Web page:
I’m going to assume that most people, what with their impressive IQs apparently ranging anywhere from 125-134, have figured out that the IQ test that’s been going around on Facebook lately isn’t exactly any more accurate than the “What Disney Character Are You?” or “Which Friends Character Should You Marry?” quizzes they’ve found on the ol’ social network. Since we’re not all actually undiscovered geniuses, here’s the difference between your online quickie IQ test and a real one and how IQ scores actually work.
If you somehow haven’t seen your friends posting their improbably high IQ test scores on Facebook, the quiz in question is the one you can find at Memorado, which bills itself as a site for improving your cognitive function (also kind of dubious). Why do I say that your friends’ IQ scores from the quiz are improbably high? There are a few reasons—some obvious, some a bit more technical.
First and most obvious, the test is only 18 questions long. If there’s any indicator that this test isn’t so much designed for science as it is as a way to kill five minutes, share with your friends, and get you on Memorado’s website, this is it. Actual IQ tests, like the Stanford-Binet Intelligence Scales or the Wechsler Adult Intelligence Scale (WAIS-IV), contain several hundred questions and take, in the case of the WAIS-IV, between 60 and 90 minutes to complete.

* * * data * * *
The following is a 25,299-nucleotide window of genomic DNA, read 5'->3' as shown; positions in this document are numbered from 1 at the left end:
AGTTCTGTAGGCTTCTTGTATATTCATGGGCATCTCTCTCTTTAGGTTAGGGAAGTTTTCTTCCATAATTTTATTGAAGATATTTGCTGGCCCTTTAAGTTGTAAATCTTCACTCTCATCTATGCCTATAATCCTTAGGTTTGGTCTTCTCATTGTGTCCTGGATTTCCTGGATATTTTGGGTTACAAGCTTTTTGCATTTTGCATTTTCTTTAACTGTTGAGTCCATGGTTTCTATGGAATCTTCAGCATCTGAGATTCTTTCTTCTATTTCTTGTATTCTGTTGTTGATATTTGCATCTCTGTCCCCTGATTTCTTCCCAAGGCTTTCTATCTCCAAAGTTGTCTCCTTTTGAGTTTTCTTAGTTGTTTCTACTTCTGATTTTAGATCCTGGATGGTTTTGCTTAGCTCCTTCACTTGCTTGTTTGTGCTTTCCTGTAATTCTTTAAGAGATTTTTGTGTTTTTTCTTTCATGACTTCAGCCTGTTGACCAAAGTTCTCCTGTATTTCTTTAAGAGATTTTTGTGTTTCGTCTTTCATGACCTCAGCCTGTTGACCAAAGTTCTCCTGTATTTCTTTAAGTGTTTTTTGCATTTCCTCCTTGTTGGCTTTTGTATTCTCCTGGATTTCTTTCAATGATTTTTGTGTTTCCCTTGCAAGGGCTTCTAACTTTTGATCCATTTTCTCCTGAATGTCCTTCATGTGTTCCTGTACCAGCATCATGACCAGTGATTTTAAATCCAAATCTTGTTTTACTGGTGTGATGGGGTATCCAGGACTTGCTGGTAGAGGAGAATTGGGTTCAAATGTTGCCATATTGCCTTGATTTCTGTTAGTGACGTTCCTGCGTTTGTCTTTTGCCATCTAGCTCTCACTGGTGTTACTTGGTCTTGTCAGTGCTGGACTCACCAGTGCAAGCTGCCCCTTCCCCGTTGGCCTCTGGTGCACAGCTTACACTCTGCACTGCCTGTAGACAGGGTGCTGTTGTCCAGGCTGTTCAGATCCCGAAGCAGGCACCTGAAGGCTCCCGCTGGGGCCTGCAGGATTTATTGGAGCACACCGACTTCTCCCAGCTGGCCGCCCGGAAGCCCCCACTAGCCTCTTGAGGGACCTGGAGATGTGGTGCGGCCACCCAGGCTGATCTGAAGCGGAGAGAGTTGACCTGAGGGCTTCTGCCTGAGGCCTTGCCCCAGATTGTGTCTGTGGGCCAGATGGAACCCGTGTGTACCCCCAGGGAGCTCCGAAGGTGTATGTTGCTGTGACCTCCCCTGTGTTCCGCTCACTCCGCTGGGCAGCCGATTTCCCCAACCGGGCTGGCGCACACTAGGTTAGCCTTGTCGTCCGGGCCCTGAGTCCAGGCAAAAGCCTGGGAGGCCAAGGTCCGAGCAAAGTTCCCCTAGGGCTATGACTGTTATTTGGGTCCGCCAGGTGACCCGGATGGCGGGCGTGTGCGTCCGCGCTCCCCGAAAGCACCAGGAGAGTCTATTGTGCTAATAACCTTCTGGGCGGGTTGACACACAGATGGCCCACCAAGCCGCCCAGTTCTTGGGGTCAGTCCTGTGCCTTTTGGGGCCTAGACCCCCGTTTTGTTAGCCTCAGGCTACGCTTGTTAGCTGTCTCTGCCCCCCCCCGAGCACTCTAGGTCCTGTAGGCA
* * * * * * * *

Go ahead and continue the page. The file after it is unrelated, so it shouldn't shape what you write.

Then there’s the way that IQ scores work. IQ points are arranged along a bell curve so that 100 is at the top of the bulge with most of the scores surrounding it. 100 should always be the average score of an IQ test within its intended audience. If the vast majority of IQ scores from a certain test come in around the 125-134 range, as they appear to on this and several other online tests I’ve seen over the years, the test is inherently broken and not really showing IQ scores at all.
But how is it possible that 100 is always the average for IQ tests? IQ tests are norm-referenced tests (NRTs) based on what is basically a scientific sample. The test is first administered to a norm group intended to be representative of the population that will eventually take the test, and then their raw scores are converted into a scale so that an IQ score of 100 is in the middle. On most modern IQ tests, the scale is arranged so that 95% of the scores spread out across a range of 70 to 130, with 66% falling within 85-115.
In simpler terms, when taking an IQ test, you’re not being ranked against the test based on percent of questions answered correctly like any regular school test. Instead, you’re being ranked against other test-takers, or a sample group thereof, on a weighted scale. So, an IQ score of, say, 130 should mean that you scored higher than 95% percent of the sample group on any given IQ test. Your IQ score is a description of where your test score fell in relation to the greater population.